To mark the start of National Suicide Prevention Week, Entercom Communications radio stations across the U.S. are teaming to raise awareness around mental health with the airing of a live two-hour commercial-free public service program scheduled for Sunday morning.
With participation from hip-hop artist Lizzo, alternative duo Tegan & Sara, Country singer Michael Ray, San Francisco 49ers Defensive End Solomon Thomas and Contemporary Christian Music act Skillet, more than 235 Entercom stations will air “I’m Listening” — a special program tied to the company’s multiplatform yearlong campaign of the same name.
The show will air from 7am-9am on the Entercom stations, in all time zones; West Coast listeners will receive the program on tape delay. However in Los Angeles two extra hours of local programming will give listeners “I’m Listening” programming from 6-10am Pacific, RBR+TVBR has learned.
The Entercom “I’m Listening” initiative includes suicide prevention PSAs, on-air promos and a dedicated website with information and resources to end the stigma around mental health discussions.
“Mental health and suicide prevention are year-round initiatives at Entercom and we are doing our part to end the stigma by encouraging people to talk,” said Pat Paxton, Entercom’s Chief Programming Officer. “Like millions of others, my family has been impacted by mental health issues and the effect it has on friends and families is devastating. ‘I’m Listening’ is when our vast network of radio stations and digital platforms unite on the same day, at the same time, to ultimately save lives. If we help just one person, our time will have been well spent.”
Hosting the special along with NowMattersNow.org CEO Dr. Ursula Whiteside is well-known KISW-FM 99.9 air personality BJ Shea. They’ll offer personal stories from musicians, celebrities, athletes and first responders as well as mental health professionals such as The American Foundation for Suicide Prevention (AFSP) Chief Medical Officer Dr. Christine Moutier.
Listeners will have the opportunity to participate via live call-in and an interactive website.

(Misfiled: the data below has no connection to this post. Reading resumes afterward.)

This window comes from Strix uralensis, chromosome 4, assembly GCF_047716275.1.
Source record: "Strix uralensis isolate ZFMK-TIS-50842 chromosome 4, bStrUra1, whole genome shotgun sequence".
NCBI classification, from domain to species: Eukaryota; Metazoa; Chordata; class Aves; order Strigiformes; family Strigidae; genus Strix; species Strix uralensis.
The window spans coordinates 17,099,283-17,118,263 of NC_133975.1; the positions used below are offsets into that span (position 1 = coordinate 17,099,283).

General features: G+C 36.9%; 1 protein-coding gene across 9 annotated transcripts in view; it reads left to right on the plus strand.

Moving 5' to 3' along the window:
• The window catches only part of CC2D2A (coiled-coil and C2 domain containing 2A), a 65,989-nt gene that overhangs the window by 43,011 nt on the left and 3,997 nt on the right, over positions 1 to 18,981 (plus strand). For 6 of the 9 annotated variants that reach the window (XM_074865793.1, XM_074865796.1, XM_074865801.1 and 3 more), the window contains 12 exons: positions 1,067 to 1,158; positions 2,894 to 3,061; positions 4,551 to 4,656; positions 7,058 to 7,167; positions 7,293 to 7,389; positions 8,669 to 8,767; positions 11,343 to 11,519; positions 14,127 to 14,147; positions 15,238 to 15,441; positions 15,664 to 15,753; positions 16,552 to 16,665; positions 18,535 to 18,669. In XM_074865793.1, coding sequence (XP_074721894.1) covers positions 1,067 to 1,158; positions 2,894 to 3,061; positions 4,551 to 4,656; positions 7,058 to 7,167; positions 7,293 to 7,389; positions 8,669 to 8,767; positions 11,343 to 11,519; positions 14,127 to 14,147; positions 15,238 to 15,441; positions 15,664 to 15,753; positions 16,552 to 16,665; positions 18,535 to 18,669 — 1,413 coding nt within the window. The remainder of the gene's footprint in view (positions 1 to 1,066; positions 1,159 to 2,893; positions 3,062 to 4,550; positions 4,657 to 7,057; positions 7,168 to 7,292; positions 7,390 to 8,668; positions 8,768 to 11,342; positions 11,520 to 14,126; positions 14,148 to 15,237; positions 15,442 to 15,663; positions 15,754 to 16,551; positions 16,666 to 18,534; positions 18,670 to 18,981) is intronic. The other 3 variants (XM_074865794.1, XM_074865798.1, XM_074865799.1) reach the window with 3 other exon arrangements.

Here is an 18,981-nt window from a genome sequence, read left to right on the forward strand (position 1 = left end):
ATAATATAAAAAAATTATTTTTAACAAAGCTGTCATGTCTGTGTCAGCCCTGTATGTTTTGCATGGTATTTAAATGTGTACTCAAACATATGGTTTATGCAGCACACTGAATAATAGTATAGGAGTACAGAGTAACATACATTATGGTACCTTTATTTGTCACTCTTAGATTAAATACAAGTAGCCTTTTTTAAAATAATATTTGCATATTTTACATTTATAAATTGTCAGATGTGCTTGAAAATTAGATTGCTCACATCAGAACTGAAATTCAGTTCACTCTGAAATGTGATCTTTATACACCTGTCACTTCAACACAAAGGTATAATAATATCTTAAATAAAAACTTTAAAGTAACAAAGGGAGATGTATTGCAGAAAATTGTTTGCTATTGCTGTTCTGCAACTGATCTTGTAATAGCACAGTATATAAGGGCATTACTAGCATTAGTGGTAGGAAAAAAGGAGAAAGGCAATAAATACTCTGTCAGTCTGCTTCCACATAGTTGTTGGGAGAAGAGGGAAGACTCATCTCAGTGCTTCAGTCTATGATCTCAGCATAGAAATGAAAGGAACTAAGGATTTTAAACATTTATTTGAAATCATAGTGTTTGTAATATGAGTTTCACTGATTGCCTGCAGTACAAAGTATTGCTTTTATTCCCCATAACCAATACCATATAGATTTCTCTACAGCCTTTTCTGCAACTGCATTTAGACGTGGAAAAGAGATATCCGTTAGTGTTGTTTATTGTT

“I lost my sister Ella to suicide last year,” said the 49ers’ Thomas. “As a survivor, I’ve not only suffered grief and guilt but my own depression. Becoming a mental health advocate has allowed some of my healing, and I am honored to be part of Entercom’s ‘I’m Listening’ broadcast to help amplify why talking about mental health is important.”
In a candid comment, Lizzo shares, “The fact of the matter is, I do have people to talk to. But I get so sad sometimes I feel like there is nothing anyone can say. Nobody can walk inside of your body and fix your brain – not fix it, but change your brain around to feel things differently. By participating with ‘I’m Listening’ I hope that by sharing my feelings it will help everyone understand that it’s totally normal to have the lows with the highs – and sometimes asking for help is the first step.”
In addition to the two-hour broadcast, Entercom LGBTQ+ talk radio network CHANNEL Q will extend “I’m Listening”-themed programming across National Suicide Prevention Week. All shows on CHANNEL Q will feature segments on mental health and suicide prevention and will include personal narratives from celebrities as well as mental health professionals.
“I think issues around identity and mental health are intrinsically linked,” said Sara Quin of Tegan and Sara while discussing double stigmas around mental health and discrimination in the LGBTQ community. “It makes sense to me now, that if I don’t talk about my feelings, I’m not going to feel well, I’m not going to be well. Through the work that we do with The Tegan and Sara Foundation, and some of the staggering statistics surrounding queer people and mental health, we hope that by talking about some of our experiences as young people, that it will encourage others to do the same.”
According to the National Institute of Mental Health (NIMH), one in five or 46.6 million adults in America experience mental illness in a given year. Suicide is the 10th leading cause of death overall in the U.S., claiming the lives of over 47,000 people. More than 50 percent of people in the U.S. will be diagnosed with a mental illness or disorder at some point in their life. Mental health affects everyone regardless of culture, race, ethnicity, gender or sexual orientation.
If someone you know is going through a crisis, please call the National Suicide Prevention Lifeline at 1-800-273-TALK (8255) or contact the Crisis Text Line by texting TALK to 741-741.